Tyco International, the company that made shower curtains an element of corporate intrigue, will settle class-action investor suits for almost $3 billion, as reported in the New York Times and International Herald Tribune. At this stage, it's unclear what shareholders will clear: there are still millions to pursue from the principal characters like Dennis Kozlowski and Mark Swartz. Bigger variable: the lawyers' cut is not known yet, either.

The Wall Street Journal reports that this could be the fourth largest shareholder settlement ever. And investors might be able to pursue auditor PricewaterhouseCoopers on the grounds that they should have detected the fraud. PwC was not part of the settlement, so it could still be open season on them.

The PCAOB adds a new position: Director of the Office of External Relations, which is itself a new unit. It will be headed by Mary Moore Hamrick, who was previously the PCAOB's Director of Governmental Relations.

The new Office of External Relations' goal is to inform and obtain "feedback from investors, auditors, policymakers and other interested parties about PCAOB activities."

Should be interesting to see what degree each of those interested parties participate in providing feedback.

Leaving the PCAOB is Phil Wedemeyer, who has been the PCAOB's Director of the Office of Research and Analysis. (That's the part of the PCAOB that divines audit risks and communicates them to the PCAOB-registered audit firms; sort of a auditing think tank.) He'll be replaced by Martin Baumann, a former CFO of Freddie Mac during the financial restatement period and a 33-year PricewaterhouseCoopers veteran.

Another SAB 108 housekeeping cleanup dealing with options, this one from Cognos' 2007 10-K.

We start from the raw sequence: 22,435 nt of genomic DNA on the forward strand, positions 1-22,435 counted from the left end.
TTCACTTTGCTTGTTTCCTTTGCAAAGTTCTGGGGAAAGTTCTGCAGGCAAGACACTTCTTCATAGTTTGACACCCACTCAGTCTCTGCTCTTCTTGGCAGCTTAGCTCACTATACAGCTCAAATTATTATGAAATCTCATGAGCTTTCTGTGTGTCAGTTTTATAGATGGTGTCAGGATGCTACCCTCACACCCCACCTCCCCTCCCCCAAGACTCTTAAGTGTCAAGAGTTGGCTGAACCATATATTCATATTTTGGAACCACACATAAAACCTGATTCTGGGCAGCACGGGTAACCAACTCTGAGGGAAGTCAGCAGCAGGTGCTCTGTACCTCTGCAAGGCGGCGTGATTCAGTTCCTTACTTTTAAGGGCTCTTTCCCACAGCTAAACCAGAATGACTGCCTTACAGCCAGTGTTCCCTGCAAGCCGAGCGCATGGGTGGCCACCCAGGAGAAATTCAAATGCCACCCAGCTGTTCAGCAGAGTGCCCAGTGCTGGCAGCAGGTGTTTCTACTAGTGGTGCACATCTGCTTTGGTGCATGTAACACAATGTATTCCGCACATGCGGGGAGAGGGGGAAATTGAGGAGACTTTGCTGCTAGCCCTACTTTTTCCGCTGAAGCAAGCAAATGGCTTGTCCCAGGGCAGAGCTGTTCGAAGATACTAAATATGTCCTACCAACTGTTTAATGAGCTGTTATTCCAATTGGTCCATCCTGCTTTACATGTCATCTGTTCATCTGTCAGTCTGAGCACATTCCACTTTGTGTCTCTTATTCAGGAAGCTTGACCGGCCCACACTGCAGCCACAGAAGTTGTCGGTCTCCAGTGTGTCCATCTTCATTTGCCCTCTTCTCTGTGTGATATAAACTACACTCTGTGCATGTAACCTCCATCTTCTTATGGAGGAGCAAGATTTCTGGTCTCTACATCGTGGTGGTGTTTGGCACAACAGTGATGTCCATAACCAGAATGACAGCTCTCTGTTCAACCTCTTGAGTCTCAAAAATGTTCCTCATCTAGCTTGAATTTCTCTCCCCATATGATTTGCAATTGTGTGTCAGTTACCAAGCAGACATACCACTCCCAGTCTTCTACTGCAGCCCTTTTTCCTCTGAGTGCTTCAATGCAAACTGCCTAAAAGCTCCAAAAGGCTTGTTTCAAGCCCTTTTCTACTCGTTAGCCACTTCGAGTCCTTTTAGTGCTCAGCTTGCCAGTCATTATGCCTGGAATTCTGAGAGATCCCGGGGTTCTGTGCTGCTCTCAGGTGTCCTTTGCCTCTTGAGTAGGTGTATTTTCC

Cognos went the beginning-of-year retained earnings adjustment route to clean up two errors. The first dealt with stock option practices. Like Bed Bath & Beyond, the firm hadn't discovered its option practice problems until the current year and therefore, could not have applied either the rollover method or iron curtain method all along the years of improper practice. SAB 108 calls for the proper application of just one of them over time if the beginning-year adjustment treatment is to be earned. Cognos did evaluate the problems as far back as 1996 - but it didn't evaluate them until the current year. All told, it amounted to about a $4 million adjustment.

Cognos also had a revenue issue, not too dissimilar from what had been noted at Apria Healthcare and Lincare Holdings. These firms had basically recognized revenue in full for the month in which they billed a customer, rather than starting the revenue clock running from the date of billing. Cognos was following the same principle in their support service area; upon correcting it, the deferred revenues were pumped by almost $8 million. The net after-tax effect was about $6 million.